Drawing the Line, open until June 10 at the Johnson, displays over a century of drawing history from European artists. In particular, the exhibit celebrates both the drawing as a sovereign entity as well as an often-ignored component of the artistic process in its entirety. In this way, Drawing the Line forces the audience to closely reevaluate pre-existing notions of where and how beauty is to be found.
A drawing technique with a history of over six centuries, gouache differs from watercolor in that it produces a distinctly more opaque finish. In an untitled composition from 1915, Pablo Picasso intermingles both gouache and watercolors. The artist’s oeuvre is well-known for expressing the tumultuous social, political and emotional upheavals of his life and the painting in question was heavily influenced by the passing of his lover Eva Gouel in December of 1915, the same year as the painting’s completion. The subject of the painting is a seated figure whose depiction is almost defined by its ambiguity. While the fragmented nature of the gouache is undoubtedly ubiquitous to the Cubist technique, the portrayal simultaneously alludes to the devastation that Picasso witnessed not only in his personal life, but in the surrounding world as well. It is unclear whether the subject is the departed Eva, a grim reaper figure or a vivid interpretation of the artist’s own inner state, but perhaps most compelling is the possibility that the work is a centralization of all three.
While some pieces in the exhibit are shown on their own, others are displayed next to the finished piece for which they are a draft. An untitled drawing from 1932 by Arshile Gorky depicts an arrangement of abstract yet organic figures, and while the overall shape is transmitted to the painting, the latter’s vivid color patterns evoke an emotionally distinct character from the former. The drawing does, however, manage to convey a sense of texture and dimension through variations in line techniques and patterns, nuances which have been painted over in the finished product. The judicious techniques often employed by similar drawings tend to have the effect of demarcating the space without disrupting it, and it is this sublime restraint which takes place at the heart of the works’ elegance.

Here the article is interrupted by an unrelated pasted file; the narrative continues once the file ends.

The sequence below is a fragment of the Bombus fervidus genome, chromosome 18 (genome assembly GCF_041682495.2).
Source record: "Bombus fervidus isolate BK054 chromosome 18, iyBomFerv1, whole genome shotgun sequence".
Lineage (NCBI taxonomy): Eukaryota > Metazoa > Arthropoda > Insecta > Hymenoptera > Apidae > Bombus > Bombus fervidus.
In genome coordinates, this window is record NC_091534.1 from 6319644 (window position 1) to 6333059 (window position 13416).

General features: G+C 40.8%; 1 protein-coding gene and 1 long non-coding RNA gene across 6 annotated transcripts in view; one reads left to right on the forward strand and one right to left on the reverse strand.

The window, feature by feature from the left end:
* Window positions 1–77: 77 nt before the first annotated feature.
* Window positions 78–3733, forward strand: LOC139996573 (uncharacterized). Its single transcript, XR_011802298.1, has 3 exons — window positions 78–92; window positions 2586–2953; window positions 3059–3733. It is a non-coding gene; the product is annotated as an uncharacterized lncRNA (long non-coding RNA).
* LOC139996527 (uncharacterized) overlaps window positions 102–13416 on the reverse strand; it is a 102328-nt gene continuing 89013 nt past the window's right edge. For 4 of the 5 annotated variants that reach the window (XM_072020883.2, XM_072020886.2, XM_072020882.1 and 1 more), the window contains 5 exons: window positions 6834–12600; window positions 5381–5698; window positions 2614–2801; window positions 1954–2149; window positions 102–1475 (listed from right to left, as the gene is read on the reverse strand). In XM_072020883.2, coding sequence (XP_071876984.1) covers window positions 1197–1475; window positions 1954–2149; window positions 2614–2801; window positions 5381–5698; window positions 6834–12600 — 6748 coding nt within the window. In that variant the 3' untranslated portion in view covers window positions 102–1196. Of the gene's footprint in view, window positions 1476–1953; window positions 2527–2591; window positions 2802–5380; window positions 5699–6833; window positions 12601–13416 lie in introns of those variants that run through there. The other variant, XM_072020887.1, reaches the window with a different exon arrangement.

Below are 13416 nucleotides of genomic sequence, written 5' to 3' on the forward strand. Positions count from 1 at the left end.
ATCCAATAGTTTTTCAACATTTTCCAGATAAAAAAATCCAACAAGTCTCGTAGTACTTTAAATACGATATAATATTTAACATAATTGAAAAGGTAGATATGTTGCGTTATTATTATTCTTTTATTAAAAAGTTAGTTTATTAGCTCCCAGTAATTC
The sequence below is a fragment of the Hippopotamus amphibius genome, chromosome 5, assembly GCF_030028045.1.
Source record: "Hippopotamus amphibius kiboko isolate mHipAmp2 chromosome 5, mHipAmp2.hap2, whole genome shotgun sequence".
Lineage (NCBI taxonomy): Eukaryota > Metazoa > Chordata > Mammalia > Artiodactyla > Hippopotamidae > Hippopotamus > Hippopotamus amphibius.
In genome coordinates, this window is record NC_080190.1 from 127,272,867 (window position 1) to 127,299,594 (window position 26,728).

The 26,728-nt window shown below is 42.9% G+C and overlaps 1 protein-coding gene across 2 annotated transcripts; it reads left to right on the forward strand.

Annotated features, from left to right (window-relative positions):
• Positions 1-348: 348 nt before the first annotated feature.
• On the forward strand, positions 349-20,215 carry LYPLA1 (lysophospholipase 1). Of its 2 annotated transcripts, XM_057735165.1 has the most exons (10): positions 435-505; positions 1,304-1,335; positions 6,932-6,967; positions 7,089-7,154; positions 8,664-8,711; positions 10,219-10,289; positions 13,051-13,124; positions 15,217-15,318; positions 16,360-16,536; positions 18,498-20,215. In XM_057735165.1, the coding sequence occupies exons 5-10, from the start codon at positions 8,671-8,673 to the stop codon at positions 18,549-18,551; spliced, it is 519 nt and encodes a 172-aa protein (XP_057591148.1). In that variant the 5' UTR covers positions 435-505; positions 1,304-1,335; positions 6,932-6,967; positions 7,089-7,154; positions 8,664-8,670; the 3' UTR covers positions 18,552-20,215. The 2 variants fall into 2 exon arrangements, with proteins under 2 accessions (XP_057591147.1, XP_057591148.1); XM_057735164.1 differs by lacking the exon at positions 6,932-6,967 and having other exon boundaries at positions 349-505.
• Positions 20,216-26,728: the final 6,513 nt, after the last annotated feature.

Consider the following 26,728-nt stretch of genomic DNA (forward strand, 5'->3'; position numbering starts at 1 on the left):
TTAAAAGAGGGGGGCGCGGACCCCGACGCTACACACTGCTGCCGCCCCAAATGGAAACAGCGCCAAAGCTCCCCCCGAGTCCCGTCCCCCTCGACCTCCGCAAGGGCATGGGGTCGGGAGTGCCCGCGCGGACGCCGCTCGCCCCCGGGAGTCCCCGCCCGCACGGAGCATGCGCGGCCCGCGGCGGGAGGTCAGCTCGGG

A similar juxtaposition of a drawing with its painting is a portrait by Duncan Grant of his colleague Mina Kirstein Curtiss. The sketch employs charcoal and red chalk and in many ways is deeply moving. The sketch depicts the subject’s wistful gaze of painful acuity while the medium itself betrays a certain organic intimacy. At the same time, the contrast between jagged lines and blurred frontiers of shades radiates an elegance that is uncanny.
When exhibited with the finished artistic product we tend to presume — due to the lack of visual detail — that the drawing assumes a position inferior to the work that it precedes temporarily. However, introspection suggests that this mode of thought is deeply rooted in a detail-centric view of artistic value. Breaking free from such methodological frameworks, it becomes clear that it is perhaps absence rather than presence to which the expressive power of the works can be attributed.
Conventionally, we are shown only the final product to be the point of artistic departure and it is toward this which we are attuned. However, Drawing the Line and its focus on the finished works’ predecessors suggest that instead of proceeding along a linear path which theoretically blossoms into the polished masterpiece, the works in question develop across a series of spaces with their own points of artistic departure, whether they express themselves through a handful of dark jagged lines or a labyrinth of dazzling color and detail.
Varun Biddanda is a junior in the College of Arts and Sciences. He can be reached at email@example.com.